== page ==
"It had seemed like the beginning of happiness, and Clarissa is still sometimes shocked, more than thirty years later, to realize that it was happiness; that the entire experience lay in a kiss and a walk, the anticipation of dinner and a book...There is still that singular perfection, and it's perfect in part because it seemed, at the time, so clearly to promise more. Now she knows: That was the moment, right then. There has been no other."
-Michael Cunningham, The Hours
In a consumer society like ours, we believe that happiness is just around the corner. We dream of being happy when we get a new bag or job, a shinier car or boyfriend, a bigger apartment or boobs. The grass is always greener--all we have to do is attain something (publish the book, meet the right guy, nab the corner office with the grander title), then, and only then, we'll finally be ahhhhhhh happy!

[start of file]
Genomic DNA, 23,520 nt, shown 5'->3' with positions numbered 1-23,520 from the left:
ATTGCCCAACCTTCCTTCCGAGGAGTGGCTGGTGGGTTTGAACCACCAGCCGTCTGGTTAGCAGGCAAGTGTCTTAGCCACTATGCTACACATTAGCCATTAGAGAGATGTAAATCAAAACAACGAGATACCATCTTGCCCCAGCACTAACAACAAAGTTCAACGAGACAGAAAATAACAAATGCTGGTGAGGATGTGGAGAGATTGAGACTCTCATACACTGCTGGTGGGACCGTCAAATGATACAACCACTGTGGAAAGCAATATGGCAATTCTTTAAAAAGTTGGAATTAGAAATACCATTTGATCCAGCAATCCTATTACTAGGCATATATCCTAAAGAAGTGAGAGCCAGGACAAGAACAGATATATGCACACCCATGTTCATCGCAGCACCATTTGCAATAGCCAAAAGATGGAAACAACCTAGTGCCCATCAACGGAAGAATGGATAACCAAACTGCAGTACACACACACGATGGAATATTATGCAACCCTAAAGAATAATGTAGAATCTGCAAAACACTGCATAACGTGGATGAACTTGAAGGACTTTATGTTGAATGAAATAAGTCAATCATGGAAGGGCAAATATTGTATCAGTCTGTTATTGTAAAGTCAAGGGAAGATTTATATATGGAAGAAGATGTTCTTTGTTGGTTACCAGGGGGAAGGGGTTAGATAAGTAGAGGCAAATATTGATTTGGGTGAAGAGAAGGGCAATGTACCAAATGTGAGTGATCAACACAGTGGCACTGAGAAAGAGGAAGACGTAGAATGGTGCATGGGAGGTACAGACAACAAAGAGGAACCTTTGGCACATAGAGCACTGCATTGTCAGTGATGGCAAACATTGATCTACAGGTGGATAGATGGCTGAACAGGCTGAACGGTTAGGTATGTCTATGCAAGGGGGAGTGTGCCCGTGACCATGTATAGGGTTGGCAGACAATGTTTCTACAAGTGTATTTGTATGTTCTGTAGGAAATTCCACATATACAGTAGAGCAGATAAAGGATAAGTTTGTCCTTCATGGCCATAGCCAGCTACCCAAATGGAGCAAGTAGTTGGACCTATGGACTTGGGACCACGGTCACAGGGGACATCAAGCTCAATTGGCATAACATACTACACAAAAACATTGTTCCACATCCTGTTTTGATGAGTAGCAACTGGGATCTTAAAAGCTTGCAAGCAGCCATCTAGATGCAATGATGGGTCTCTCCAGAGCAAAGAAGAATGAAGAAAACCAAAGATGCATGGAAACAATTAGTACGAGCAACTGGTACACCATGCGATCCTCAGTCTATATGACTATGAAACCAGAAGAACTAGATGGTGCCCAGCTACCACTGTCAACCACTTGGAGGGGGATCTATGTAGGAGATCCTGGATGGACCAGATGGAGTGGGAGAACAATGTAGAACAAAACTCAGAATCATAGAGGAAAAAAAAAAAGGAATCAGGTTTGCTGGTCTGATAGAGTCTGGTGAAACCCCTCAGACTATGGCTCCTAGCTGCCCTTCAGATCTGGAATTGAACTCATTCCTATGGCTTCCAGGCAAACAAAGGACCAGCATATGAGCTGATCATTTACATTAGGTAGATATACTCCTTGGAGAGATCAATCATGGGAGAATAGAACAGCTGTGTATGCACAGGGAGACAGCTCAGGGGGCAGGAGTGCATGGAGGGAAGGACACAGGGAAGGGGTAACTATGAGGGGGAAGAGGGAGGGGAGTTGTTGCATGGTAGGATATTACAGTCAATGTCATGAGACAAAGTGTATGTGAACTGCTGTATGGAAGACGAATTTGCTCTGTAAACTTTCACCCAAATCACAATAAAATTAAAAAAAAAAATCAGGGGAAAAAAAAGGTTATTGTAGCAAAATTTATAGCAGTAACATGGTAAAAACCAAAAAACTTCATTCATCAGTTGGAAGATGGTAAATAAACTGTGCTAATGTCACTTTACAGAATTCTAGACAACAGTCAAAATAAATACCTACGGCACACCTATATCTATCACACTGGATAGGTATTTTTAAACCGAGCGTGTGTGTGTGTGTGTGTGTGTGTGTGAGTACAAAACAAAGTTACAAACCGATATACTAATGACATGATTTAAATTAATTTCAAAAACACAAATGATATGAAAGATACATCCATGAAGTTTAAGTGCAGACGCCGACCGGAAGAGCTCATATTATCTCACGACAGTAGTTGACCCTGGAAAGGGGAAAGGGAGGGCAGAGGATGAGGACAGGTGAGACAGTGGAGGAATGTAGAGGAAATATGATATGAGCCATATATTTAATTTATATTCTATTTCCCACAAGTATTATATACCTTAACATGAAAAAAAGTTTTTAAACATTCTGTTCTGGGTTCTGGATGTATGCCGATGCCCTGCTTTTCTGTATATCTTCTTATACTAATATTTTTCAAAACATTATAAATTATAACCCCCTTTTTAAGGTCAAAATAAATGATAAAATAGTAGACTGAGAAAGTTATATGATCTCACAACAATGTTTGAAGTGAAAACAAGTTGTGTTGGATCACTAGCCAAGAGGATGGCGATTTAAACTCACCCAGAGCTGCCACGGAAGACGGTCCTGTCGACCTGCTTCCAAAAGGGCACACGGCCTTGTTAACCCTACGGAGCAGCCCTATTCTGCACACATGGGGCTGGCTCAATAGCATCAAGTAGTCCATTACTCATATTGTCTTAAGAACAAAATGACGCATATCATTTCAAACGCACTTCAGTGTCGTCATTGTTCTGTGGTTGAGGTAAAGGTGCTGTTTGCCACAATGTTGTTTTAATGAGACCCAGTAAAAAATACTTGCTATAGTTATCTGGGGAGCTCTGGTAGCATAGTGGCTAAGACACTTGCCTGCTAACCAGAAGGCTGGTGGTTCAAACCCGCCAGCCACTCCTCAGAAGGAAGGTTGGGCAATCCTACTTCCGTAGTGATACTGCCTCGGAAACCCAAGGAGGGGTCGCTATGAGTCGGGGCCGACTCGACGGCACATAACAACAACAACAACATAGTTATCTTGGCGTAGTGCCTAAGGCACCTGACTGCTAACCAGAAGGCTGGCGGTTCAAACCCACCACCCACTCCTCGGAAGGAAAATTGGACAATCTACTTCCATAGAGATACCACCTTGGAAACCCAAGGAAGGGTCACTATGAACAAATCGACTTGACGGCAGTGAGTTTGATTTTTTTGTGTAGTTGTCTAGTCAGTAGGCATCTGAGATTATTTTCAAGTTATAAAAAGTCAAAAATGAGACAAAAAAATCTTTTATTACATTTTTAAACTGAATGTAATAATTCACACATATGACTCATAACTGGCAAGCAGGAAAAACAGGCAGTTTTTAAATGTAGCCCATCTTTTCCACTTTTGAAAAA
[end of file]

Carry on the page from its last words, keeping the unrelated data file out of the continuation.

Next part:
But what if you aim to be happy right now? What if, instead of giving your all to the quest of something in the near future that'll bring you happiness, you choose to be happy now? What if you stopped looking around the corner and truly basked in what you have now? And radically seek to be happy here?
I haven't updated Musings on Love in a while because I've committed my brainpower to and energy on the completion of my book, a memoir based on my journey of reconciling my past with my forming future. For years, I always thought that the next thing (i.e. moving to New York, getting my Masters, becoming an editor, making Aaron my boyfriend, publishing my book, etc.), would bring me ultimate happiness, that if I just put the work in and suffered long enough, that this all encompassing, deserving, life-altering happiness would be mine for the taking--and I'd bask in the warm sunlit beauty of optimal contentment.
I've come to realize that I've been very very wrong all along.